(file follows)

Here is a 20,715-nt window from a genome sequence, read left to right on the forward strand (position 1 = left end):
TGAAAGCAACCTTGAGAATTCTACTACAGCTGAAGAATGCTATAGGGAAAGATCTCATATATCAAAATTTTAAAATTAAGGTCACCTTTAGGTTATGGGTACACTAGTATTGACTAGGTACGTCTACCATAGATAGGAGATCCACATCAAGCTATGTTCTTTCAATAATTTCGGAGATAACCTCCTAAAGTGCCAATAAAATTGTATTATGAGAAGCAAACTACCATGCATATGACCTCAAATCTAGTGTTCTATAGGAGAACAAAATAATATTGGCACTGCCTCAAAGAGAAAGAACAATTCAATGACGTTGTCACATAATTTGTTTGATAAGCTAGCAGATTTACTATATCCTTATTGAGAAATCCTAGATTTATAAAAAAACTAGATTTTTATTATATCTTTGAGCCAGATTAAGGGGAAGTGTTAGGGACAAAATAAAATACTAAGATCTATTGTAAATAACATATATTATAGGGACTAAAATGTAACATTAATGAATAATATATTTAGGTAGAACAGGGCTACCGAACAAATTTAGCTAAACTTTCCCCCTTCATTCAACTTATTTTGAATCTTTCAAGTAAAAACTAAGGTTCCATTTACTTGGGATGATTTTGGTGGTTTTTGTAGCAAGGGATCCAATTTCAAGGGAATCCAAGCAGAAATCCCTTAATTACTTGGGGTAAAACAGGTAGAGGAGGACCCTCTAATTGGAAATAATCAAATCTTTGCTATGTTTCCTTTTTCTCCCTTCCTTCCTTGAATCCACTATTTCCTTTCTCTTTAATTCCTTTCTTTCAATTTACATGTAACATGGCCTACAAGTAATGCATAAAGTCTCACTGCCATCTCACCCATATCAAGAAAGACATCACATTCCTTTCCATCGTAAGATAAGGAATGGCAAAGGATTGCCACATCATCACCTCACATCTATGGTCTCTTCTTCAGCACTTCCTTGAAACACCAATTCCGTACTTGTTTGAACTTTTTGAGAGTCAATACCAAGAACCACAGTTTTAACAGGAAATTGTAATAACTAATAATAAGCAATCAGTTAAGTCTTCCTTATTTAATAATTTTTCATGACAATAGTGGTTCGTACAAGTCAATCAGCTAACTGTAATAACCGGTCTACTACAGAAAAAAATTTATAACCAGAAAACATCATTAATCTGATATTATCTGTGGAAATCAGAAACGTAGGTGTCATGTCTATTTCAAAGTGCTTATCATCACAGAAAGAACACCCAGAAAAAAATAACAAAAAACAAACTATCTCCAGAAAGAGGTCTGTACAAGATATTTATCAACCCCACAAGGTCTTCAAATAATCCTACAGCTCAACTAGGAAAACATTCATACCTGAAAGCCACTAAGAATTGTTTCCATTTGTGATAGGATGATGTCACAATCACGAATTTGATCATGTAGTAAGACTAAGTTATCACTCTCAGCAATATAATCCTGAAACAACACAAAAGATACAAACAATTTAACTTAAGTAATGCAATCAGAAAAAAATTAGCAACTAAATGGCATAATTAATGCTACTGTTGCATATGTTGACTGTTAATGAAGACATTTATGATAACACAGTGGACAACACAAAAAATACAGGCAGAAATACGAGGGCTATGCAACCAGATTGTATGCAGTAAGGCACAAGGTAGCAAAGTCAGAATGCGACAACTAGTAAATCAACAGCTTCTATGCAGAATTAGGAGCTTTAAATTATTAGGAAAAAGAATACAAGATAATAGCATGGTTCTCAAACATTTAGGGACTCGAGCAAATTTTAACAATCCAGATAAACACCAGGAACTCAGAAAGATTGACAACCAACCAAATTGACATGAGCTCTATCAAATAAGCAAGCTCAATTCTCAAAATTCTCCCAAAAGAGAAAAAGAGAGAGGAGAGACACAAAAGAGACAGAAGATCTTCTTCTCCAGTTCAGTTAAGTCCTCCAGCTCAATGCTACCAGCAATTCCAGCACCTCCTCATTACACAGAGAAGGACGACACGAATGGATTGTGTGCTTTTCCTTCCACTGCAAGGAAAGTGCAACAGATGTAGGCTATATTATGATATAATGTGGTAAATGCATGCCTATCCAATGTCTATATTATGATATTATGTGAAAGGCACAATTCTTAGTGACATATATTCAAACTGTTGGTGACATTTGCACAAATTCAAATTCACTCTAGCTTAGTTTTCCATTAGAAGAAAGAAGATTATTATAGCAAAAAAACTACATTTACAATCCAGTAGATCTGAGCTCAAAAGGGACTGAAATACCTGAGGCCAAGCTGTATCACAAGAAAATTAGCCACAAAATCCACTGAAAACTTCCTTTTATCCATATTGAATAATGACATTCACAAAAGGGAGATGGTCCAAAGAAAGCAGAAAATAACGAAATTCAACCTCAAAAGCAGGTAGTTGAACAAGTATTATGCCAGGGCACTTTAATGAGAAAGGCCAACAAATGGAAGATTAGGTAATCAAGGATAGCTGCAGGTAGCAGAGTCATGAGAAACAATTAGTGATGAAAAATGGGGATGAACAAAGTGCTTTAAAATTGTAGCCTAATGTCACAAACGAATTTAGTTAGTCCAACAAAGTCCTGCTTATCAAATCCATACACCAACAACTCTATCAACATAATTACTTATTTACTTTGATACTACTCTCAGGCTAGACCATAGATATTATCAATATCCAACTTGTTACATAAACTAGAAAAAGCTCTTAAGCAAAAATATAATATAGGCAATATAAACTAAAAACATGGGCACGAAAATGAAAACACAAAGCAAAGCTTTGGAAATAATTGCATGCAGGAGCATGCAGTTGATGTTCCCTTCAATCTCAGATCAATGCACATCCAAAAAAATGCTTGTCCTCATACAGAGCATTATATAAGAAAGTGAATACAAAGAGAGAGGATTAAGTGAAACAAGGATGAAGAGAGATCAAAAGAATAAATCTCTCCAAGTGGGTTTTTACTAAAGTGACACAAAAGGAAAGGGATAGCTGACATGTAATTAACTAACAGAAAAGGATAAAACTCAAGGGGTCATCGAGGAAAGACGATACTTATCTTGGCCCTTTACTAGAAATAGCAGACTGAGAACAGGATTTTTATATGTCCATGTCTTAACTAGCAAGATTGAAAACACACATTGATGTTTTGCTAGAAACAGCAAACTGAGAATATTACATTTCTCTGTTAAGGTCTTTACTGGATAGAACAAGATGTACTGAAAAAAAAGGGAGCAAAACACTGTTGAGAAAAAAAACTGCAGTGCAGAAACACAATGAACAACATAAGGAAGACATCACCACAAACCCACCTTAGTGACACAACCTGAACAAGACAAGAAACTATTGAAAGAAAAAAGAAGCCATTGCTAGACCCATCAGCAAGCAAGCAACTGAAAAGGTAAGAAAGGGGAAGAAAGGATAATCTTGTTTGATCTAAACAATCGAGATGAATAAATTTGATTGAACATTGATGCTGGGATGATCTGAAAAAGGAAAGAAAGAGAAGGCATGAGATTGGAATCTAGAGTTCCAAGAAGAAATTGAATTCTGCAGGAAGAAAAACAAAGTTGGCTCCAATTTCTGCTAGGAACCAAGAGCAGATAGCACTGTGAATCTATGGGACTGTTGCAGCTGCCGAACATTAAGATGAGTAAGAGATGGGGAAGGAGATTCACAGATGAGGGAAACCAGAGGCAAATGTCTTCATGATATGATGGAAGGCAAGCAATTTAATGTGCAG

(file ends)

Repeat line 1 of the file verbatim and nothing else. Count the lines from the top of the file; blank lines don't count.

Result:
Here is a 20,715-nt window from a genome sequence, read left to right on the forward strand (position 1 = left end):